• Easy for subcontractors or employees to use when working on your behalf – No need to be at your office (they can use their own Internet connection).
  • Save costs – No need to pay for a landline in addition to Internet service.
  • Use and record videos – You can even sell those calls or leverage them to increase your prices.
  • Lower costs – The cost to use VoIP is much lower in many cases, and sometimes even  free.

Some entrepreneurs love VoIP, but not everyone is sold. The cons to be aware of include:

  • Unreliable connections – Like cell phones, you’re going to get error messages during calls stating that there’s a bad Internet connection and the call will be “dropped.”
  • It’s dependent on electricity – Unlike your landline, when the power goes out, so does VoIP.

You can always try VoIP for free to see whether it’s the right solution for you. Find an online service like Skype and give it a try.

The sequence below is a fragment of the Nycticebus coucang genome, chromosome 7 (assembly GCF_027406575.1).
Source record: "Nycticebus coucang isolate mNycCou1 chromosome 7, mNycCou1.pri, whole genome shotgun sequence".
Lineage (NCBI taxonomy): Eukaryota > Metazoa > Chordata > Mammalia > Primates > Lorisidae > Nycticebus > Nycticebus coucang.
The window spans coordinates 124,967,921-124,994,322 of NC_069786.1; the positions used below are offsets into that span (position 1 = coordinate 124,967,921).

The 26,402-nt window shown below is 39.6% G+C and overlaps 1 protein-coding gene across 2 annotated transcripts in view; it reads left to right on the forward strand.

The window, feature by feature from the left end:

Second Line

Adding a second line to your landline is another simple phone option.  You can list that line’s number as your business phone and you’ll know when it rings that it’s a business call. The pros of this option are:

  • It will work even when there’s a power outage
  • The connection is stable and reliable
  • You can forward calls

The cons might outweigh the pros in some instances though, such as:

  • You double your phone costs
  • Additional features such as voicemail and caller ID are expensive
  • Limited in functionality when compared to VoIP and some cell phones

Bundling phone service features will help to lower the costs a bit. You can also bundle services with some of your other services with the provider, such as Internet and phone, to lower costs.

Determining what phone option is right for you will depend on how you plan to use it with clients. The expenses may also be tax deductible, which can help to reduce your overall tax liability.

How to Keep Clients on Task

Posted: June 15th, 2012 | Author: | Filed under: Business | No Comments »